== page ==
I could imagine that this interchange of invalidation is especially prevalent with psychologists, at least I had a similar experience from patients regarding psychological pain research but I have no clinical experience myself. It would be very interesting to hear whether there is any quantitative data on this.

  5. I agree EG, control of emotions and the mind by the therapist is a skill that enhances all patient contact. Meditation is one of the ways to achieve this.

    The ‘unconscious reactions’ that John alludes to in response to the patient’s presentation will then be negated and the third space available to both parties.

  6. Amanda C de C Williams says

    Clinicians make the judgement that patients exaggerate, so I want to find out what makes them more likely to make that judgement. I would never use the term as it makes no sense: we cannot know another’s experience, nor is there any ‘right’ amount of pain to feel. But some – many – clinicians routinely discount pain, which means that they give too little or no analgesic, disregard the patient’s distress … all things that need to change, and it can’t be too soon. We won’t change these behaviours if we don’t understand them.

    Kai Karos Reply:

    Well said 🙂 Nice piece!

    John Quintner Reply:

    Amanda, one possible explanation is that when confronted by a patient in a state of existential distress, the clinician cannot avoid being similarly affected. This may be so embarassing to a clinician who is unaware of this unconscious reaction that he/she may tend to discount the experience of the patient. In our paper on the subject of stigmatisation we called this response “the negation of empathy”. Reference: Cohen ML, Quintner JL, Buchanan D, Nielsen M, Guy L. Stigmatization of patients with chronic pain: the extinction of empathy. Pain Medicine 2011; 12: 1637-1643.

    EG Reply:

    Yes, there’s three harmful responses which routinely appear when a therapist is met with a patient’s suffering:

    1– Blocking or distancing (which you refer to as ‘negation of empathy’).
    2– Overwhelm (‘oh no, another chronic pain patient… I can’t cope’).
    3– A desperate desire to fix the situation.

    It’s important to realize that numbers 1- and 3- are ego defense mechanisms against number 2- overwhelm. That being the case, we shouldn’t just suggest to therapists not to engage them. The idea – as you suggest – is to learn how to enter what you call the ‘3rd space’. In the 3rd space, the patient’s suffering is observed in its immediate fullness, but without judgment, and without overwhelm. This is why a practical understanding of meditation and congruence is absolutely vital to good practice. You can’t work at a high level without this skill.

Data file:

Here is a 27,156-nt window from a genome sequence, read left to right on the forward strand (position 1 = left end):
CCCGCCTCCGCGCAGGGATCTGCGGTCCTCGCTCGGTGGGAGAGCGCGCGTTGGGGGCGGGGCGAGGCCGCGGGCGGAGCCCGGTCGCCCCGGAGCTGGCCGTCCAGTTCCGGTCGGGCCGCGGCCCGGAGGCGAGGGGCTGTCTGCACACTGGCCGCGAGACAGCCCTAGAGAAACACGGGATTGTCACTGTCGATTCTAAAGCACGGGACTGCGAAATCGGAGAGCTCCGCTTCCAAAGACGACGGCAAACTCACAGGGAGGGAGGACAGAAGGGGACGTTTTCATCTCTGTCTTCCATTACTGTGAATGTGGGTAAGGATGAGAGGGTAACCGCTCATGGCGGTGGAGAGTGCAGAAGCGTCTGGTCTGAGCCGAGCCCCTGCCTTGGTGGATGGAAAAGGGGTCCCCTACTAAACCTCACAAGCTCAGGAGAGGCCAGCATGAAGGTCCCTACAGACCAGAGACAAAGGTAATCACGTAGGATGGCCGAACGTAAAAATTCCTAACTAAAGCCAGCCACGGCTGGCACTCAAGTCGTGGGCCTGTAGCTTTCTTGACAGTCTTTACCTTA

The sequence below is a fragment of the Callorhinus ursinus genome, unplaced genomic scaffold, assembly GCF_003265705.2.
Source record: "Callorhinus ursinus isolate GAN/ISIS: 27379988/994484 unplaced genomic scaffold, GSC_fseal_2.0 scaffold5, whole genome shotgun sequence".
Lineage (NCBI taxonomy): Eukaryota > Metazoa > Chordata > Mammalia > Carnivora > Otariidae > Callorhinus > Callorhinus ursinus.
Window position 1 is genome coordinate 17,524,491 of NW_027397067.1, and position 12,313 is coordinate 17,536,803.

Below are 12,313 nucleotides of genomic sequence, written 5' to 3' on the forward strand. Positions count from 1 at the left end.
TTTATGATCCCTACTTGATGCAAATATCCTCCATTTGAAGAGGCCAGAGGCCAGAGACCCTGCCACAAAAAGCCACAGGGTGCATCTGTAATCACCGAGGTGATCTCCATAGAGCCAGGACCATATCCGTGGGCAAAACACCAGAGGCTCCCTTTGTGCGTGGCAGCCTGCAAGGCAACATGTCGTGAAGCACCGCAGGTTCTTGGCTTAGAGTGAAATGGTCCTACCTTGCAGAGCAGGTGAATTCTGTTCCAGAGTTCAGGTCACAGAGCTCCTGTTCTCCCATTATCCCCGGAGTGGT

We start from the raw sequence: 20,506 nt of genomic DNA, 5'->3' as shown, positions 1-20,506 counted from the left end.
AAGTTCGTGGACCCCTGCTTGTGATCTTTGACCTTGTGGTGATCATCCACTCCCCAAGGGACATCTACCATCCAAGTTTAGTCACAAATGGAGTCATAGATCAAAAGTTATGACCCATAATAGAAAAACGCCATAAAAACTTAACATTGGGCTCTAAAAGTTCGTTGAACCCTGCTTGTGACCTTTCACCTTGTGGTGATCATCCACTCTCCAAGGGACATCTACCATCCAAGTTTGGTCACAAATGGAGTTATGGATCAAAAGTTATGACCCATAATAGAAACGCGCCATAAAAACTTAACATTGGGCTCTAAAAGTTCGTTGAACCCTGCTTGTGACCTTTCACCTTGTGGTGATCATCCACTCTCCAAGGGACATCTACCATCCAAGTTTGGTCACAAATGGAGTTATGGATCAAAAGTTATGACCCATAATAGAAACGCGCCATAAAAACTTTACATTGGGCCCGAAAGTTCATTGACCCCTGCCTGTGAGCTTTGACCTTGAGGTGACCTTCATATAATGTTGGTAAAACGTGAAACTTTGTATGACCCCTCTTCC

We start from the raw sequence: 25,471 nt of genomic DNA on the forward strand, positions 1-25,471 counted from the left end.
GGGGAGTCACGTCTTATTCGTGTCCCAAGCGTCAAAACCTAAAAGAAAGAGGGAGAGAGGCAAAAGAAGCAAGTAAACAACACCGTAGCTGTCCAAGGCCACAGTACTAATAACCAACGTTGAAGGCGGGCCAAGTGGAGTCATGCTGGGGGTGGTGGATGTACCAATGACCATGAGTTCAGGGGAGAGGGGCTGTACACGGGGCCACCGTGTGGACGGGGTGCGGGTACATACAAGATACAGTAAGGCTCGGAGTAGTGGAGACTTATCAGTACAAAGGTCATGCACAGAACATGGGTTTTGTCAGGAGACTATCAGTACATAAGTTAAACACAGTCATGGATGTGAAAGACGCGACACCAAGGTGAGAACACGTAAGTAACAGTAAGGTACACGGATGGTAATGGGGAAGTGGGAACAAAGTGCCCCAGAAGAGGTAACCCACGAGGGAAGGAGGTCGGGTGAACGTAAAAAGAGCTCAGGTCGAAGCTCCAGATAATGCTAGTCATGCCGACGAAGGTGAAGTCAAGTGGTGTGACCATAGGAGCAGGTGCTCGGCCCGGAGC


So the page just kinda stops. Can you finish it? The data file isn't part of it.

And as usual, none of the contents of this post will be taught at university. You have to figure it out on your own.

  7. Thank you John, I so enjoyed reading the post. I totally agree about this ‘Third Space’, it allows for both therapist and patient to communicate at a cellular level of remembering, both feeling and thinking awareness , away from any quantifiable paradigm. Utilisation of such a space by both parties allows for “validation’ and authenticity to ensue. Some may call this imaginary others ineffable and others a deep sense of trust.

  8. John Quintner says

    Yes, it is indeed timely for us to look outside the pain field. Earlier this year, Melanie Galbraith and I spent a day with distinguished philosopher Professor Horst Ruthrof, who kindly provided us with an opportunity to discuss these very issues in some depth. Readers of Body in Mind can read the summary of our discourse, which of necessity took place over a few bottles of wine:

  9. Isn’t it more about which therapists do the patients trust with their pain? Some patients are able to express well, others not and it will depend on who they are talking with. As pain is an expression of the whole then what they communicate is the true essence of their thinking -feeling. Who are we to judge if it is exaggerated or not.

    EG Reply:

    “Who are we to judge if it is exaggerated or not”.

    Yeh I feel the same way. It doesn’t assist the process in any way to judge a patient’s pain as an ‘8’ or a ‘6’, so why bother? Something hurts – that’s all I really need to know. There’s no advantage in ascribing a subjective numerical rating. It’s like measuring a joint ROM with a goniometer – there’s no advantage, so I never do it.

    Ali Reply:

    “Who are we to judge if it is exaggerated or not.” it is not completely related to the judgment. There are a number of studies (from Prkachin group, Vervoort, Singer, and Williams) showing that the observers perception of pain and his interpretation of pain can be influenced by his understanding of the trustworthiness, fairness, gender, and race of the patient. They suggest that biased interpretation of pain might influence the level of empathy and also level of care a health professional provides for a patient.